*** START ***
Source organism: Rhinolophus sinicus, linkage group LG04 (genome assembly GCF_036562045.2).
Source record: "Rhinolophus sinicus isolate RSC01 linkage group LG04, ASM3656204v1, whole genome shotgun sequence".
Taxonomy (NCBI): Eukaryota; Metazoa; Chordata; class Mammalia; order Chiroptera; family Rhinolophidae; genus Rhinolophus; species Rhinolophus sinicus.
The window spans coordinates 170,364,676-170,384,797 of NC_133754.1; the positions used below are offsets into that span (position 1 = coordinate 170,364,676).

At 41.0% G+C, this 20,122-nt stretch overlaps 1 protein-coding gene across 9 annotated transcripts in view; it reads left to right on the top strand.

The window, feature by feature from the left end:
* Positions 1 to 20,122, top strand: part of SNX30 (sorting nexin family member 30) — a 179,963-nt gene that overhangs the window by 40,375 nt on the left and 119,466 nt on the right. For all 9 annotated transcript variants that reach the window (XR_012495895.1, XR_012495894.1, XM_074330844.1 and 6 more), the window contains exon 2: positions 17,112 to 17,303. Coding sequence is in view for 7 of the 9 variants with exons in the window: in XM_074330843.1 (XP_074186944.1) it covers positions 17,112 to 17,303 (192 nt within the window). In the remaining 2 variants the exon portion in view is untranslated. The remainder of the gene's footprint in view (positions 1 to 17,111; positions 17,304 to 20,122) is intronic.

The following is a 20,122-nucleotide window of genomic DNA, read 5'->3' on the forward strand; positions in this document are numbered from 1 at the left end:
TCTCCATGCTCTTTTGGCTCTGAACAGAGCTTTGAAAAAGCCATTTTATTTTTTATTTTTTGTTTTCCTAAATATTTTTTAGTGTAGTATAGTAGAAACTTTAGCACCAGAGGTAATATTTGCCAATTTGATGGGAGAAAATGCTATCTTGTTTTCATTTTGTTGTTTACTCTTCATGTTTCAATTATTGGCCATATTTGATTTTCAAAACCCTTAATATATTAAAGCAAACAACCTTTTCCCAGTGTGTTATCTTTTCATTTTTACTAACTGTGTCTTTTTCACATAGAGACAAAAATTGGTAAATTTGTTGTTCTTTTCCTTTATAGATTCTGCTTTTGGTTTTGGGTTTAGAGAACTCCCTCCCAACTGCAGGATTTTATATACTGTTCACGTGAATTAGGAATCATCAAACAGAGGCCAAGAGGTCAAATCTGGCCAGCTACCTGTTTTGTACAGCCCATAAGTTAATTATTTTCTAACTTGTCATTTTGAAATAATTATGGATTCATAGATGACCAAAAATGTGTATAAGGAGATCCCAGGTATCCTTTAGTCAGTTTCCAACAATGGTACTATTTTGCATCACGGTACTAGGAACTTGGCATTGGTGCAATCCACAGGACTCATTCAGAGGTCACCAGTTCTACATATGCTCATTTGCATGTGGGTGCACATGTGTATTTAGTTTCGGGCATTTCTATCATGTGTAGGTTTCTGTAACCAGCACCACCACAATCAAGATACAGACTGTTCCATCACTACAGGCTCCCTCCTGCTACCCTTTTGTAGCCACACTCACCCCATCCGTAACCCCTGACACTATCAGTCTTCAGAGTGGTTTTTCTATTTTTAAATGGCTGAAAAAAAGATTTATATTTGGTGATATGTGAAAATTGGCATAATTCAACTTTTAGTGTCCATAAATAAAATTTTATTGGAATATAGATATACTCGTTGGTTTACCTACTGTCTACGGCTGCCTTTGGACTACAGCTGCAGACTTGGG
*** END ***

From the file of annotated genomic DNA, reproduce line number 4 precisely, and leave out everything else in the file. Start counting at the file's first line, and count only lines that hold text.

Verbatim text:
The window spans coordinates 170,364,676-170,384,797 of NC_133754.1; the positions used below are offsets into that span (position 1 = coordinate 170,364,676).